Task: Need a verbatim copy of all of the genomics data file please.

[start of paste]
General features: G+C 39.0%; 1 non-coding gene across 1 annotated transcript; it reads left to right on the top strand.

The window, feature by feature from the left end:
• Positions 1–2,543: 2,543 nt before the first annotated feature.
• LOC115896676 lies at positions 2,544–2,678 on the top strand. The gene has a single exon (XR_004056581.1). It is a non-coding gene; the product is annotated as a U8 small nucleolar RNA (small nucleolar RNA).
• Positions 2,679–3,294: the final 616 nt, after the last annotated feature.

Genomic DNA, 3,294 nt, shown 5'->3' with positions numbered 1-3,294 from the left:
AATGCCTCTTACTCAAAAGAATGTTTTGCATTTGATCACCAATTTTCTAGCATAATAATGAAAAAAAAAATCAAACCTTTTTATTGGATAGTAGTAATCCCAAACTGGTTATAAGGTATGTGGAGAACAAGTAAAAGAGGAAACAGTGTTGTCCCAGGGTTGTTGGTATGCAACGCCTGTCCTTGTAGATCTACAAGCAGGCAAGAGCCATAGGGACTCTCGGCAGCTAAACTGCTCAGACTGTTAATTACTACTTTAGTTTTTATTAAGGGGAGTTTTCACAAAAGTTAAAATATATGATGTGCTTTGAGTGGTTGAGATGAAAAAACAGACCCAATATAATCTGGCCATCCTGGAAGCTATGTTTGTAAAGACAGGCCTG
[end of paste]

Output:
General features: G+C 39.0%; 1 non-coding gene across 1 annotated transcript; it reads left to right on the top strand.

The window, feature by feature from the left end:
• Positions 1–2,543: 2,543 nt before the first annotated feature.
• LOC115896676 lies at positions 2,544–2,678 on the top strand. The gene has a single exon (XR_004056581.1). It is a non-coding gene; the product is annotated as a U8 small nucleolar RNA (small nucleolar RNA).
• Positions 2,679–3,294: the final 616 nt, after the last annotated feature.

Genomic DNA, 3,294 nt, shown 5'->3' with positions numbered 1-3,294 from the left:
AATGCCTCTTACTCAAAAGAATGTTTTGCATTTGATCACCAATTTTCTAGCATAATAATGAAAAAAAAAATCAAACCTTTTTATTGGATAGTAGTAATCCCAAACTGGTTATAAGGTATGTGGAGAACAAGTAAAAGAGGAAACAGTGTTGTCCCAGGGTTGTTGGTATGCAACGCCTGTCCTTGTAGATCTACAAGCAGGCAAGAGCCATAGGGACTCTCGGCAGCTAAACTGCTCAGACTGTTAATTACTACTTTAGTTTTTATTAAGGGGAGTTTTCACAAAAGTTAAAATATATGATGTGCTTTGAGTGGTTGAGATGAAAAAACAGACCCAATATAATCTGGCCATCCTGGAAGCTATGTTTGTAAAGACAGGCCTG